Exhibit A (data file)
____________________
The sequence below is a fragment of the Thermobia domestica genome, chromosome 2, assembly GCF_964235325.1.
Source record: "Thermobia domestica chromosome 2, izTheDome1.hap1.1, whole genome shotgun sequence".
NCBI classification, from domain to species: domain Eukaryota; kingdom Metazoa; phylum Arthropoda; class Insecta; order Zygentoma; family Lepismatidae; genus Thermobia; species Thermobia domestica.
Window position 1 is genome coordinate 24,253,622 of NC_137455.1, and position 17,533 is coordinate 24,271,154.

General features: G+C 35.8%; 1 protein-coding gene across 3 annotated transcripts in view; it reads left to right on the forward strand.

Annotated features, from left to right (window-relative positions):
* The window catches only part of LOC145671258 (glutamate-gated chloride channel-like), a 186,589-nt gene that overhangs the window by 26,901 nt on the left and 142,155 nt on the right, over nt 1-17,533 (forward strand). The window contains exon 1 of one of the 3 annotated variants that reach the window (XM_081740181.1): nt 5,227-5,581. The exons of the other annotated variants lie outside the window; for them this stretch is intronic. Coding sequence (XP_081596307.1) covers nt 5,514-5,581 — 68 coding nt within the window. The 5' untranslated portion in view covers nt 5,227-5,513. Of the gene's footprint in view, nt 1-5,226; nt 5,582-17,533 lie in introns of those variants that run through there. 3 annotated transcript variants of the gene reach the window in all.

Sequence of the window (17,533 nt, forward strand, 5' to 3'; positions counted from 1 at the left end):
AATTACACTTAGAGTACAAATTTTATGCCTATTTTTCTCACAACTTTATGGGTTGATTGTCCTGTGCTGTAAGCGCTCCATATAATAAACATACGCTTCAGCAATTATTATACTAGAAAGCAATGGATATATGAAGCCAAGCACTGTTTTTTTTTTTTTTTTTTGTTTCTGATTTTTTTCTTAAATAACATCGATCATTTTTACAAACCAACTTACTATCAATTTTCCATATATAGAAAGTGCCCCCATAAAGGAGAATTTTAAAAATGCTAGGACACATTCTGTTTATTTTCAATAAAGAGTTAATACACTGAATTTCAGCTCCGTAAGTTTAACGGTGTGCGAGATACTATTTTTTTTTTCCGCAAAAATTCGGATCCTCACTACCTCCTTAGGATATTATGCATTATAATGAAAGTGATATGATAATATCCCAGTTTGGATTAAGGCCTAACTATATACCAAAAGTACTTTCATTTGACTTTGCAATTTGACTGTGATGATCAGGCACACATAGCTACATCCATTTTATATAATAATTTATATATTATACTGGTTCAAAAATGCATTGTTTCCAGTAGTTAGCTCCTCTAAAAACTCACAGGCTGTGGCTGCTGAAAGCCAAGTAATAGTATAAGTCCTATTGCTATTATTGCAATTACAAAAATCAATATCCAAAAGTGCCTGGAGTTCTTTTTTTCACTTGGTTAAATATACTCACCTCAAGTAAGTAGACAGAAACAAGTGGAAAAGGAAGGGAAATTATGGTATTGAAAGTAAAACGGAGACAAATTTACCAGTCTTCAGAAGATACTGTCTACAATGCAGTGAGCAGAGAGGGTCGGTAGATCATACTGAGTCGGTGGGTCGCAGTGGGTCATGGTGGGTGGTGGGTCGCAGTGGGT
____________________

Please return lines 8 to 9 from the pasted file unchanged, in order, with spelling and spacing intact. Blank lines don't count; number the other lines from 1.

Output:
Sequence of the window (17,533 nt, forward strand, 5' to 3'; positions counted from 1 at the left end):
AATTACACTTAGAGTACAAATTTTATGCCTATTTTTCTCACAACTTTATGGGTTGATTGTCCTGTGCTGTAAGCGCTCCATATAATAAACATACGCTTCAGCAATTATTATACTAGAAAGCAATGGATATATGAAGCCAAGCACTGTTTTTTTTTTTTTTTTTTGTTTCTGATTTTTTTCTTAAATAACATCGATCATTTTTACAAACCAACTTACTATCAATTTTCCATATATAGAAAGTGCCCCCATAAAGGAGAATTTTAAAAATGCTAGGACACATTCTGTTTATTTTCAATAAAGAGTTAATACACTGAATTTCAGCTCCGTAAGTTTAACGGTGTGCGAGATACTATTTTTTTTTTCCGCAAAAATTCGGATCCTCACTACCTCCTTAGGATATTATGCATTATAATGAAAGTGATATGATAATATCCCAGTTTGGATTAAGGCCTAACTATATACCAAAAGTACTTTCATTTGACTTTGCAATTTGACTGTGATGATCAGGCACACATAGCTACATCCATTTTATATAATAATTTATATATTATACTGGTTCAAAAATGCATTGTTTCCAGTAGTTAGCTCCTCTAAAAACTCACAGGCTGTGGCTGCTGAAAGCCAAGTAATAGTATAAGTCCTATTGCTATTATTGCAATTACAAAAATCAATATCCAAAAGTGCCTGGAGTTCTTTTTTTCACTTGGTTAAATATACTCACCTCAAGTAAGTAGACAGAAACAAGTGGAAAAGGAAGGGAAATTATGGTATTGAAAGTAAAACGGAGACAAATTTACCAGTCTTCAGAAGATACTGTCTACAATGCAGTGAGCAGAGAGGGTCGGTAGATCATACTGAGTCGGTGGGTCGCAGTGGGTCATGGTGGGTGGTGGGTCGCAGTGGGT